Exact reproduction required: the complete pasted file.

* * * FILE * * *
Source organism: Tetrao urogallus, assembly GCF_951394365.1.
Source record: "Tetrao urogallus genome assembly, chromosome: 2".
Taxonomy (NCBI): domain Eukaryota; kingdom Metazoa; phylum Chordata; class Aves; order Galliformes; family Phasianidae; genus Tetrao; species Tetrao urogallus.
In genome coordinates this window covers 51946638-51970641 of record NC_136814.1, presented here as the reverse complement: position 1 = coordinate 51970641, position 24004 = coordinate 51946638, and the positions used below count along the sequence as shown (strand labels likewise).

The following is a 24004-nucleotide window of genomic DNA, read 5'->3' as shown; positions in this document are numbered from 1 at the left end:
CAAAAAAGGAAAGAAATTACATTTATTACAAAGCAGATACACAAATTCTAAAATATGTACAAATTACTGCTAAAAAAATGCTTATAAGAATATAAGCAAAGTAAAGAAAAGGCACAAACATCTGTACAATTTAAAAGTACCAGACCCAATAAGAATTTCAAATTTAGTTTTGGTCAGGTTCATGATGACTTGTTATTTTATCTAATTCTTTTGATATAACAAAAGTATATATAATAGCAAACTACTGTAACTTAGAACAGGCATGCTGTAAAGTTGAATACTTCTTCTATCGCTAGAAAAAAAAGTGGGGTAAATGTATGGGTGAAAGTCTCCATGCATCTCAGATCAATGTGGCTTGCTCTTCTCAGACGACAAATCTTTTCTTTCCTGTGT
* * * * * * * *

Source organism: Tetrao urogallus, assembly GCF_951394365.1.
Source record: "Tetrao urogallus genome assembly, chromosome: 2".
Taxonomy (NCBI): domain Eukaryota; kingdom Metazoa; phylum Chordata; class Aves; order Galliformes; family Phasianidae; genus Tetrao; species Tetrao urogallus.
In genome coordinates this window covers 51946638-51970641 of record NC_136814.1, presented here as the reverse complement: position 1 = coordinate 51970641, position 24004 = coordinate 51946638, and the positions used below count along the sequence as shown (strand labels likewise).

The following is a 24004-nucleotide window of genomic DNA, read 5'->3' as shown; positions in this document are numbered from 1 at the left end:
CAAAAAAGGAAAGAAATTACATTTATTACAAAGCAGATACACAAATTCTAAAATATGTACAAATTACTGCTAAAAAAATGCTTATAAGAATATAAGCAAAGTAAAGAAAAGGCACAAACATCTGTACAATTTAAAAGTACCAGACCCAATAAGAATTTCAAATTTAGTTTTGGTCAGGTTCATGATGACTTGTTATTTTATCTAATTCTTTTGATATAACAAAAGTATATATAATAGCAAACTACTGTAACTTAGAACAGGCATGCTGTAAAGTTGAATACTTCTTCTATCGCTAGAAAAAAAAGTGGGGTAAATGTATGGGTGAAAGTCTCCATGCATCTCAGATCAATGTGGCTTGCTCTTCTCAGACGACAAATCTTTTCTTTCCTGTGT